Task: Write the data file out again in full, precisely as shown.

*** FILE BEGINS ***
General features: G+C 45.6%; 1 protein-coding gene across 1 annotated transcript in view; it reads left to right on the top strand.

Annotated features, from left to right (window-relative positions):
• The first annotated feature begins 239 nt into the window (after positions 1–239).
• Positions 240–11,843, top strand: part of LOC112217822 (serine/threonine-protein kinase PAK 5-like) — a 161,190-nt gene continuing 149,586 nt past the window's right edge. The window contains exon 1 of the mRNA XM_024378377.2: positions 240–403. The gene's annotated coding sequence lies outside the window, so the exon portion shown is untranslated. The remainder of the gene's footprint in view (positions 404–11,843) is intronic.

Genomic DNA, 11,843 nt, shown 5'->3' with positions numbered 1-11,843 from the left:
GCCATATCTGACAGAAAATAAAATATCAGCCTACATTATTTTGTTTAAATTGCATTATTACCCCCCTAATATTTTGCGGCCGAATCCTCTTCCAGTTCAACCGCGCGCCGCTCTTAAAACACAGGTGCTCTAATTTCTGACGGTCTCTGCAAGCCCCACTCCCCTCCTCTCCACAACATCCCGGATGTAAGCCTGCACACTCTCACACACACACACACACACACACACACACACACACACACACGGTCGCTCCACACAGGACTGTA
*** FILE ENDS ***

General features: G+C 45.6%; 1 protein-coding gene across 1 annotated transcript in view; it reads left to right on the top strand.

Annotated features, from left to right (window-relative positions):
• The first annotated feature begins 239 nt into the window (after positions 1–239).
• Positions 240–11,843, top strand: part of LOC112217822 (serine/threonine-protein kinase PAK 5-like) — a 161,190-nt gene continuing 149,586 nt past the window's right edge. The window contains exon 1 of the mRNA XM_024378377.2: positions 240–403. The gene's annotated coding sequence lies outside the window, so the exon portion shown is untranslated. The remainder of the gene's footprint in view (positions 404–11,843) is intronic.

Genomic DNA, 11,843 nt, shown 5'->3' with positions numbered 1-11,843 from the left:
GCCATATCTGACAGAAAATAAAATATCAGCCTACATTATTTTGTTTAAATTGCATTATTACCCCCCTAATATTTTGCGGCCGAATCCTCTTCCAGTTCAACCGCGCGCCGCTCTTAAAACACAGGTGCTCTAATTTCTGACGGTCTCTGCAAGCCCCACTCCCCTCCTCTCCACAACATCCCGGATGTAAGCCTGCACACTCTCACACACACACACACACACACACACACACACACACACACACGGTCGCTCCACACAGGACTGTA